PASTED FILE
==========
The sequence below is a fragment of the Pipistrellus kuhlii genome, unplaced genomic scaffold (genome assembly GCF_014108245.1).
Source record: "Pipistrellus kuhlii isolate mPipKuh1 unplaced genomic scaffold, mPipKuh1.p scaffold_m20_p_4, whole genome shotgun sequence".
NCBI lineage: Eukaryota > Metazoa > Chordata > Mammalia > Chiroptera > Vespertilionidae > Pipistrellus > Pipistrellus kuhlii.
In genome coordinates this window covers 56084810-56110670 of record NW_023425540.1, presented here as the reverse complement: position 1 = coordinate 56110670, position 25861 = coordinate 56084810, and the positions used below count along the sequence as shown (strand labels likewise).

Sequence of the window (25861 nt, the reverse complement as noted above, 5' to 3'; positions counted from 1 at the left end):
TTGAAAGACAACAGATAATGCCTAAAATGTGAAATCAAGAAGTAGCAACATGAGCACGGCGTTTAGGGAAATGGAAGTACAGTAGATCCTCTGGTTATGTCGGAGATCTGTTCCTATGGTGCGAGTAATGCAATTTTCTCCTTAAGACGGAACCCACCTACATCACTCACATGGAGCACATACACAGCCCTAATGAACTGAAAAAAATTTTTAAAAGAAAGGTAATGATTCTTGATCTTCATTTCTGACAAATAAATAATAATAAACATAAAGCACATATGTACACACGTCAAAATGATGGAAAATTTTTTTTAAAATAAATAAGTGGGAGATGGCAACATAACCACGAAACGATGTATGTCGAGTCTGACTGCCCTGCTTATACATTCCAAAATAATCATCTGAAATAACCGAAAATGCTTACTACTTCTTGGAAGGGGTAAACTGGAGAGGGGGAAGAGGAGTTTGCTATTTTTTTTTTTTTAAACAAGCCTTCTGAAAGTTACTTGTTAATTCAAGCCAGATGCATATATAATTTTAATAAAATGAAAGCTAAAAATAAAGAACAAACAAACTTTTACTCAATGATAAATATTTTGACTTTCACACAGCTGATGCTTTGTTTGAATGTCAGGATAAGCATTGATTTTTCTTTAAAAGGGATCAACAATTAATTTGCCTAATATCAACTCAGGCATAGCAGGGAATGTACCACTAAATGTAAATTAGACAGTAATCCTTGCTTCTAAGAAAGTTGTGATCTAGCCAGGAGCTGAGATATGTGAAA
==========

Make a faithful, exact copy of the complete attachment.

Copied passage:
The sequence below is a fragment of the Pipistrellus kuhlii genome, unplaced genomic scaffold (genome assembly GCF_014108245.1).
Source record: "Pipistrellus kuhlii isolate mPipKuh1 unplaced genomic scaffold, mPipKuh1.p scaffold_m20_p_4, whole genome shotgun sequence".
NCBI lineage: Eukaryota > Metazoa > Chordata > Mammalia > Chiroptera > Vespertilionidae > Pipistrellus > Pipistrellus kuhlii.
In genome coordinates this window covers 56084810-56110670 of record NW_023425540.1, presented here as the reverse complement: position 1 = coordinate 56110670, position 25861 = coordinate 56084810, and the positions used below count along the sequence as shown (strand labels likewise).

Sequence of the window (25861 nt, the reverse complement as noted above, 5' to 3'; positions counted from 1 at the left end):
TTGAAAGACAACAGATAATGCCTAAAATGTGAAATCAAGAAGTAGCAACATGAGCACGGCGTTTAGGGAAATGGAAGTACAGTAGATCCTCTGGTTATGTCGGAGATCTGTTCCTATGGTGCGAGTAATGCAATTTTCTCCTTAAGACGGAACCCACCTACATCACTCACATGGAGCACATACACAGCCCTAATGAACTGAAAAAAATTTTTAAAAGAAAGGTAATGATTCTTGATCTTCATTTCTGACAAATAAATAATAATAAACATAAAGCACATATGTACACACGTCAAAATGATGGAAAATTTTTTTTAAAATAAATAAGTGGGAGATGGCAACATAACCACGAAACGATGTATGTCGAGTCTGACTGCCCTGCTTATACATTCCAAAATAATCATCTGAAATAACCGAAAATGCTTACTACTTCTTGGAAGGGGTAAACTGGAGAGGGGGAAGAGGAGTTTGCTATTTTTTTTTTTTTAAACAAGCCTTCTGAAAGTTACTTGTTAATTCAAGCCAGATGCATATATAATTTTAATAAAATGAAAGCTAAAAATAAAGAACAAACAAACTTTTACTCAATGATAAATATTTTGACTTTCACACAGCTGATGCTTTGTTTGAATGTCAGGATAAGCATTGATTTTTCTTTAAAAGGGATCAACAATTAATTTGCCTAATATCAACTCAGGCATAGCAGGGAATGTACCACTAAATGTAAATTAGACAGTAATCCTTGCTTCTAAGAAAGTTGTGATCTAGCCAGGAGCTGAGATATGTGAAA